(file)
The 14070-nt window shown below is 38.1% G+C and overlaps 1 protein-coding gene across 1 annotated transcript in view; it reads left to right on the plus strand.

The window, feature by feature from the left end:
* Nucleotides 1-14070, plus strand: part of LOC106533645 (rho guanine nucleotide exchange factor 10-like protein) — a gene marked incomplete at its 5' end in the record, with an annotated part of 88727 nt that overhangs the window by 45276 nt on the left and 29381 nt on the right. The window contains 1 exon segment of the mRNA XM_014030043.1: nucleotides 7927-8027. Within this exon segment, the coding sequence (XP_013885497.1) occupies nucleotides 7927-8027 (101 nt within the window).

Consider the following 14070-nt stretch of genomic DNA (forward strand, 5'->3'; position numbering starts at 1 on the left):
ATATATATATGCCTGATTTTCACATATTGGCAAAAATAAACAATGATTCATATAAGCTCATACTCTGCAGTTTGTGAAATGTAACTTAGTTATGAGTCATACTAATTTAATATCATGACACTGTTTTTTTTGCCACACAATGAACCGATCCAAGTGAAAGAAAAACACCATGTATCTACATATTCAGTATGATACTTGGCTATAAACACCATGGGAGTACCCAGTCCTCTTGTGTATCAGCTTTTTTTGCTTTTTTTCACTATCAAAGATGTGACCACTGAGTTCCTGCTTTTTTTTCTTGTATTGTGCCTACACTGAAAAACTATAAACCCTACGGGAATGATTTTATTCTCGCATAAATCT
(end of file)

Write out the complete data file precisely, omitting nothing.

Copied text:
The 14070-nt window shown below is 38.1% G+C and overlaps 1 protein-coding gene across 1 annotated transcript in view; it reads left to right on the plus strand.

The window, feature by feature from the left end:
* Nucleotides 1-14070, plus strand: part of LOC106533645 (rho guanine nucleotide exchange factor 10-like protein) — a gene marked incomplete at its 5' end in the record, with an annotated part of 88727 nt that overhangs the window by 45276 nt on the left and 29381 nt on the right. The window contains 1 exon segment of the mRNA XM_014030043.1: nucleotides 7927-8027. Within this exon segment, the coding sequence (XP_013885497.1) occupies nucleotides 7927-8027 (101 nt within the window).

Consider the following 14070-nt stretch of genomic DNA (forward strand, 5'->3'; position numbering starts at 1 on the left):
ATATATATATGCCTGATTTTCACATATTGGCAAAAATAAACAATGATTCATATAAGCTCATACTCTGCAGTTTGTGAAATGTAACTTAGTTATGAGTCATACTAATTTAATATCATGACACTGTTTTTTTTGCCACACAATGAACCGATCCAAGTGAAAGAAAAACACCATGTATCTACATATTCAGTATGATACTTGGCTATAAACACCATGGGAGTACCCAGTCCTCTTGTGTATCAGCTTTTTTTGCTTTTTTTCACTATCAAAGATGTGACCACTGAGTTCCTGCTTTTTTTTCTTGTATTGTGCCTACACTGAAAAACTATAAACCCTACGGGAATGATTTTATTCTCGCATAAATCT